‘Future should lie in commercial shipbuilding’

SOMBRE BAE workers leave Portsmouth Naval Base yesterday after being told that their jobs are under threat
SOMBRE BAE workers leave Portsmouth Naval Base yesterday after being told that their jobs are under threat

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RENEWED calls have now been made for Portsmouth to build its future as a shipbuilder in the commercial maritime industry.

Even before yesterday’s announcement on the closure of the BAE Systems shipyard, city leaders had called for more commercial ships to be built here.

FRESH CALL Portsmouth North MP Penny Mordaunt is keen for commercial ships to be built in the city

FRESH CALL Portsmouth North MP Penny Mordaunt is keen for commercial ships to be built in the city

Now it could be Portsmouth’s only hope for retaining historic shipbuilding skills.

Portsmouth North MP Penny Mordaunt says her office has already received enquiries from firms wanting to build new vessels in the city, including ferries, super yachts, and vessels for the tidal industry.

Millions of pounds could soon be unlocked through a City Deal between Portsmouth, Southampton, and the government, which could be used to boost a commercial maritime industry in the area.

Ms Mordaunt said: ‘If there aren’t enough defence orders, we have got to think of something else to do.

‘We don’t want there to be job losses in Portsmouth and we have got to create jobs on that site.

‘The workforce in Portsmouth has been through uncertainty and the last 24 hours for them has been dreadful.’

Meanwhile dockyard workers and city leaders say Portsmouth has been sold down the river as centuries of shipbuilding is put to an end.

BAE Systems said 940 jobs will be lost in Portsmouth, bringing hundreds of years of history to a close, and moving the firm’s shipbuilding operation to the River Clyde in Scotland.

The government says Portsmouth has fallen victim to a gap in warship orders.

But politicians, union leaders and shipyard employees have united to accuse the government of sacrificing Portsmouth jobs for Scottish votes ahead of next year’s referendum on independence.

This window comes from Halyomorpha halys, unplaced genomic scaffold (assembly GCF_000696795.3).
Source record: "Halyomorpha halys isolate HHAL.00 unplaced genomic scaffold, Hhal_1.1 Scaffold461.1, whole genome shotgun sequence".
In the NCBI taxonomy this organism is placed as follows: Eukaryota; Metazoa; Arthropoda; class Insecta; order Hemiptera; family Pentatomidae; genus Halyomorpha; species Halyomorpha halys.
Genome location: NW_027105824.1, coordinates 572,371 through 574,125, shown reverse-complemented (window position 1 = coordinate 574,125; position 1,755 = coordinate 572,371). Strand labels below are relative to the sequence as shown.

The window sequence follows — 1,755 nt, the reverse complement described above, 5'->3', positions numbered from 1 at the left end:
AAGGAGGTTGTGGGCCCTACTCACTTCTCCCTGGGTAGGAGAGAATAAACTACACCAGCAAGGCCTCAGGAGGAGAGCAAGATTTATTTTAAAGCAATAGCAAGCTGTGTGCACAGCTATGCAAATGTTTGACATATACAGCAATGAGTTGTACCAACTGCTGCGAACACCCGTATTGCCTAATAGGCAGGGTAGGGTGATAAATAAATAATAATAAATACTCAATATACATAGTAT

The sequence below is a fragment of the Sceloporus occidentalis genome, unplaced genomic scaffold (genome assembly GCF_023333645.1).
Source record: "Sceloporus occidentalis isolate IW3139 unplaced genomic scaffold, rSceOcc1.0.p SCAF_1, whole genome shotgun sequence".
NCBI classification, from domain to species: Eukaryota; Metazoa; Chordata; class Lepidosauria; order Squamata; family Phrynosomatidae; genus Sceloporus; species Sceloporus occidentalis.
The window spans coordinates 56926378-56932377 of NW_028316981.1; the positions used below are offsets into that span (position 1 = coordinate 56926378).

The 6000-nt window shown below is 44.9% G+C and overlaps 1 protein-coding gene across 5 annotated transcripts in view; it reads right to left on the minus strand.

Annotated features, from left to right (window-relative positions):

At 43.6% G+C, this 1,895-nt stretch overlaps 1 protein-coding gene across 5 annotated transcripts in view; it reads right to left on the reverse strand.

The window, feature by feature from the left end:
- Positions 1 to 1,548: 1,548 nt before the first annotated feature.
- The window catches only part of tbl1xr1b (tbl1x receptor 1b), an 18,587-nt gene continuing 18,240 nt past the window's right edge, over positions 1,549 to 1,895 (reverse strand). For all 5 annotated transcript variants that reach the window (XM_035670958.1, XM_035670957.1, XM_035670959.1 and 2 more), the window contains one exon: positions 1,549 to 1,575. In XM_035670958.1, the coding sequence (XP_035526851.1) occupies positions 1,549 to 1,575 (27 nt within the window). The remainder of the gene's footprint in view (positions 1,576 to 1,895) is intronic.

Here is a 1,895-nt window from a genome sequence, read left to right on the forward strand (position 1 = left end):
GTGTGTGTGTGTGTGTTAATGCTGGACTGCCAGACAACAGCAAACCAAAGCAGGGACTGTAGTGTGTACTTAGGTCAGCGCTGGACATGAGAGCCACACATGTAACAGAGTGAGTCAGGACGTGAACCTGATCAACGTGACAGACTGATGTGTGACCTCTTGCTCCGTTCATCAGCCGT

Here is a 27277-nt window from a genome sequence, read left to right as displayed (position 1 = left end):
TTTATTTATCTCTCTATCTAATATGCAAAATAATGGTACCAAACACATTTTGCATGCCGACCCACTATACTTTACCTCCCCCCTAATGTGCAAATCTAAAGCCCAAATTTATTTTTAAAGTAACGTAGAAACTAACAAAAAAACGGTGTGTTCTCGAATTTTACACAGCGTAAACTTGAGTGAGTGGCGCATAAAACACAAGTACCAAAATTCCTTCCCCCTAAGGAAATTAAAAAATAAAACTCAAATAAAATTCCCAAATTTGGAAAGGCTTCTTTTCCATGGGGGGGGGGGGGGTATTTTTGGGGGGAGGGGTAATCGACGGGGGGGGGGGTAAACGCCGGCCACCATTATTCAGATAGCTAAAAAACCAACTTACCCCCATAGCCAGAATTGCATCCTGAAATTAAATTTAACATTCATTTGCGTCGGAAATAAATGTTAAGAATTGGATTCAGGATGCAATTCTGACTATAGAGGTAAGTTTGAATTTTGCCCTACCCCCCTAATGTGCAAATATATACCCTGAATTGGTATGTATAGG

Gosport’s Tory MP, Caroline Dinenage, said: ‘The fact Scottish jobs have been protected at the expense of those on the south coast, which is an area of equal economic need, for us is devastating and very upsetting.’

Councillor Gerald Vernon-Jackson, the Lib Dem leader of Portsmouth City Council, added: ‘We have lost three things this year to Scotland.

‘We wanted to be UK armed forces city, and the UK city of culture, and both were given to Scotland.

‘Now shipbuilding jobs are being protected in Scotland and not in Portsmouth.

‘That looks like a pattern of decision-making by ministers.’

He added the council will work hard to protect remaining jobs.

Portsmouth South MP Mike Hancock called the decision to axe the jobs a ‘tragedy.’

Redundancies will be made before the end of next year.

Workers were told yesterday at the BAE Systems shipyard in Portsmouth’s Naval Base.

One shipbuilder, James Jackson, 45, told The News: ‘I think it’s absolutely disgusting. They have kept us in the dark for so long.

‘They haven’t given us a closing date for when the consultation is going to finish. It’s all up in the air.

‘I think it’s political. I think most of the Scottish workers are going to be fine. They didn’t want to take any questions.

‘They don’t want to tell us what’s going on.’

BAE Systems announced 18 months ago it was conducting a review into its shipbuilding operations.

The problem lies with a gap in orders between the completion of work on the Royal Navy’s two new aircraft carriers and an expected order for new frigates later this decade.

Defence secretary Philip Hammond told the House of Commons that every effort would be made to redeploy workers, and that compulsory redundancies would be kept to a minimum.

He said: ‘The loss of a shipmaking capability will be a harsh blow to Portsmouth. The loss of such a significant number of jobs is of course regrettable, but it was always going to be inevitable as the workload on carrier build came to an end.’

City leaders have also criticised a number of other announcements yesterday intended to soften the blow of the shipyard closure.

Mr Hammond said £100m would be invested in Portsmouth’s Naval Base to expand the dockyard in preparation for the arrival of the Royal Navy’s two huge new aircraft carriers.

But the city’s council leader says the city was due to receive this anyway.

Cllr Vernon-Jackson said: ‘The £100m does not look as if it includes any new money. It’s all money that has been announced before to support the carriers coming to Portsmouth. Therefore, we want proper support in terms of lessening the impact of this decision.

‘Portsmouth remains the home of the Royal Navy, with more than 10,000 jobs remaining in the dockyard.’

The decision to close the BAE Systems shipyard in Portsmouth does not affect around 1,100 dockyard-related jobs in the city, including those employed by the firm to carry out maintenance on Royal Navy ships.

It is also unrelated to the navy’s presence in Portsmouth.

A Facebook group titled ‘Save Portsmouth Shipyard’ gathered tens of thousands of signatures in a matter of hours yesterday.

And former First Sea Lord Admiral Lord Alan West said the decision was ‘madness.’

Historically, there have been several gaps in the city’s shipbuilding heritage, which can be traced back to the Mary Rose in 1509.